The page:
The big thing in KTM at present is the Tihar (or Diwala) festival. It's supposedly the Festival of Lights but could be more aptly renamed the Festival of Interminable Explosions. The last 3 evenings here have been punctuated by incessant explosions, and during the day there have been sporadic blasts, much like I imagine a war zone would sound like. People are setting off these firecrackers presumably to mark the fact that it's Tihar. Not fireworks (eg skyrockets, colourful displays, etc) but just bangs - sounding like machine gun fire, mortar rounds or hand grenades. Unbelievable!

In stark contrast however, it is astonishingly quiet after midnight until about 6am when a hotel generator starts up, followed by the occasional dog bark, then the birds, and finally people & traffic noise. I've been sleeping extremely soundly.

Tuesday, October 28, 2008


well, the most harrowing part of the journey is over - getting here with the bike & panniers largely intact. Checking in at Tullamarine was a breeze - I and the bike were waved straight through, and surprisingly my 15kg bike only weighed 10kg on their scales. I had weight to spare, and could have brought those extra undies along after all. I didn't wrap the bike in plastic (what a dumb idea) but merely let air out of the tyres, removed the pedals & unbolted the handlebars & wheeled it into a large metal cage to be put on the plane.

What was I thinking when I booked a room in Thamel, perhaps the noisiest, most crowded place in the universe? I've been titrating my forays out into the streets, and this morning ventured down to Durbar Square where I had a somewhat cursory look around before returning to the safety of my room. The Square was extremely crowded, with market stalls, tourist guides, phony sadhus, and countless tourists and others. I'm told it's busier than usual as tonight is the start of the Tihar festival (also known as Diwali, festival of lights) which lasts for about 5 days. Everyone seems pretty excited. and there are garlands of flowers everywhere, as well as people setting off some rather large firecrackers. I'm sure that making tourists jump is part of the fun.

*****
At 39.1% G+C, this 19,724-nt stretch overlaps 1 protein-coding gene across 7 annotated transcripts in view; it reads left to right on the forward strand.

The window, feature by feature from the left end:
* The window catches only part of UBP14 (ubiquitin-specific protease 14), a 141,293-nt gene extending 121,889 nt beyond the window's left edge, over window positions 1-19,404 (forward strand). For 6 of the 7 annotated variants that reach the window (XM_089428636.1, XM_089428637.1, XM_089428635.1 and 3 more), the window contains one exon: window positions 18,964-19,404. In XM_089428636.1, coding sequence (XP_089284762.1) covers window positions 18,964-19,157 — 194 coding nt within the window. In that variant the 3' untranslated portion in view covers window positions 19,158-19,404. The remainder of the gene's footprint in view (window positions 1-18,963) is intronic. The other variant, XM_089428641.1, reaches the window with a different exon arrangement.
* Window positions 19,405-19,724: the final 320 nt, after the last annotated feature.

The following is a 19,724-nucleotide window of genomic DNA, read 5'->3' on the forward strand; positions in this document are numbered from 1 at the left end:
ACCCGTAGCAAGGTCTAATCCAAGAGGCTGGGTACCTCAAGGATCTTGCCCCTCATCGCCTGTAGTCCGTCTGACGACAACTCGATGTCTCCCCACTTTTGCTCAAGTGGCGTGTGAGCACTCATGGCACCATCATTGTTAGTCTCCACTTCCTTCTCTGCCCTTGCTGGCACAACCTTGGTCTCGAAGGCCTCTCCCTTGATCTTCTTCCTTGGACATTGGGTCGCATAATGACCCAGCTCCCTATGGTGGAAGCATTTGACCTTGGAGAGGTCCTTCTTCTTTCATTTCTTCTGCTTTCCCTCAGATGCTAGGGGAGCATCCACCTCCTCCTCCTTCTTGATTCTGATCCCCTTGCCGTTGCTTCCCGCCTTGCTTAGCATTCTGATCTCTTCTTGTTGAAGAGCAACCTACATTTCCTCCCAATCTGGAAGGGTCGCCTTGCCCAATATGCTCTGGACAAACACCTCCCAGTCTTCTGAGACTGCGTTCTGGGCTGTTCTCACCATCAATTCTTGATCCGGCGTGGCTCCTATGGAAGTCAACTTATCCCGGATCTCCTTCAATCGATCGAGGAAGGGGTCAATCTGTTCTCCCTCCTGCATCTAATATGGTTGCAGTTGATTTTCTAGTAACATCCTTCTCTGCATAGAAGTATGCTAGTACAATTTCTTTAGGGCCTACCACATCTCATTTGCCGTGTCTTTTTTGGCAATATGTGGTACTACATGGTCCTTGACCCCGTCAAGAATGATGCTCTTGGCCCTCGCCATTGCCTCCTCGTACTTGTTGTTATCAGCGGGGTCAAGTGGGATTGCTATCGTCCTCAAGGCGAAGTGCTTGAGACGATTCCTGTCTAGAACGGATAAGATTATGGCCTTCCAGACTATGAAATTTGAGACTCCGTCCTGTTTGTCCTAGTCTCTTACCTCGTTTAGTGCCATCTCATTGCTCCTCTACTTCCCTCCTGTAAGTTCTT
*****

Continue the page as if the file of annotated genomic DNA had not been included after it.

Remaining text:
And then this afternoon I ventured out onto the roads of KTM on my recently reassembled bike. In some ways this was less oppressive than walking, and I seemed to bump into fewer people. So gradually I'll acclimatise to this place & then hit the road ...

Last night was surprisingly quiet, other than the occasional barking dog, and I slept extremely soundly even though the bed was designed for people much shorter than me. So, after writing this & checking some emails, I'll have some dinner & wander about town for a bit ...

Wednesday, October 22, 2008

5 days to go ...

... 5 days before I go & I'm feeling uncommonly jittery & obsessing about minor matters such as ... should I take 4 pairs of undies or 3? I'm pleased that Thai Airways do not insist that I take the bike in a box, although they reckon "... it must be covered by a bag, or something similar" and that "the handle bar must be fixed side ways, tyres deflated & also peddles taken off". I telephoned "Protectabag" at Melbourne airport - they will wrap it in plastic for $35. A daft idea, and of course environmentally unsound, but it will save me a deal of weight & maybe protect the bike a little, and I sort of like the absurdity of it. I thought I'd book a room before leaving and have done so at the Potala Guest house. It must be busy in KTM at present as the first place I tried emailed me back to say they were booked out. The only room left at the Potala GH was "double bed, private facilities" so I took it (US$26 a night - a little more than I was initially planning). Ah, a bed big enough for me and the bike!